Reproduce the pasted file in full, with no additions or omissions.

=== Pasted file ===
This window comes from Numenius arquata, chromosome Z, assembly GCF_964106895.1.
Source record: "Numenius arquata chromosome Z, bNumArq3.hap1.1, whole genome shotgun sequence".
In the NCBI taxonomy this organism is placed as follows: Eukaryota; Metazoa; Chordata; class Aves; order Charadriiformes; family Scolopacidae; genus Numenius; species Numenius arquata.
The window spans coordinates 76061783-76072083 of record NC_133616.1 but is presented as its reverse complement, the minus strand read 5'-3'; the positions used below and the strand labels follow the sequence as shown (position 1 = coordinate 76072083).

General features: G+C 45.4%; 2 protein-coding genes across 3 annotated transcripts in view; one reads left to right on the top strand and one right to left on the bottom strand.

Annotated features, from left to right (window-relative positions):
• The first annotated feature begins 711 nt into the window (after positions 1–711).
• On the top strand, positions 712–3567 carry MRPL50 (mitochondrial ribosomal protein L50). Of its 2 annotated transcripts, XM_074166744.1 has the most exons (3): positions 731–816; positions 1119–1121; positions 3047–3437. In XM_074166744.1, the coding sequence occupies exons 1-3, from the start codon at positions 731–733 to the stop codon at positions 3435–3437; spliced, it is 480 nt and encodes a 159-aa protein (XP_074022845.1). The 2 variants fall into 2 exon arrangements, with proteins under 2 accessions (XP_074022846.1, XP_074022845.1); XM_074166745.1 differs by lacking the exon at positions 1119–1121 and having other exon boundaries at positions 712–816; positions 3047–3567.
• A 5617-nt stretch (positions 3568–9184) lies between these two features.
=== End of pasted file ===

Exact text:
This window comes from Numenius arquata, chromosome Z, assembly GCF_964106895.1.
Source record: "Numenius arquata chromosome Z, bNumArq3.hap1.1, whole genome shotgun sequence".
In the NCBI taxonomy this organism is placed as follows: Eukaryota; Metazoa; Chordata; class Aves; order Charadriiformes; family Scolopacidae; genus Numenius; species Numenius arquata.
The window spans coordinates 76061783-76072083 of record NC_133616.1 but is presented as its reverse complement, the minus strand read 5'-3'; the positions used below and the strand labels follow the sequence as shown (position 1 = coordinate 76072083).

General features: G+C 45.4%; 2 protein-coding genes across 3 annotated transcripts in view; one reads left to right on the top strand and one right to left on the bottom strand.

Annotated features, from left to right (window-relative positions):
• The first annotated feature begins 711 nt into the window (after positions 1–711).
• On the top strand, positions 712–3567 carry MRPL50 (mitochondrial ribosomal protein L50). Of its 2 annotated transcripts, XM_074166744.1 has the most exons (3): positions 731–816; positions 1119–1121; positions 3047–3437. In XM_074166744.1, the coding sequence occupies exons 1-3, from the start codon at positions 731–733 to the stop codon at positions 3435–3437; spliced, it is 480 nt and encodes a 159-aa protein (XP_074022845.1). The 2 variants fall into 2 exon arrangements, with proteins under 2 accessions (XP_074022846.1, XP_074022845.1); XM_074166745.1 differs by lacking the exon at positions 1119–1121 and having other exon boundaries at positions 712–816; positions 3047–3567.
• A 5617-nt stretch (positions 3568–9184) lies between these two features.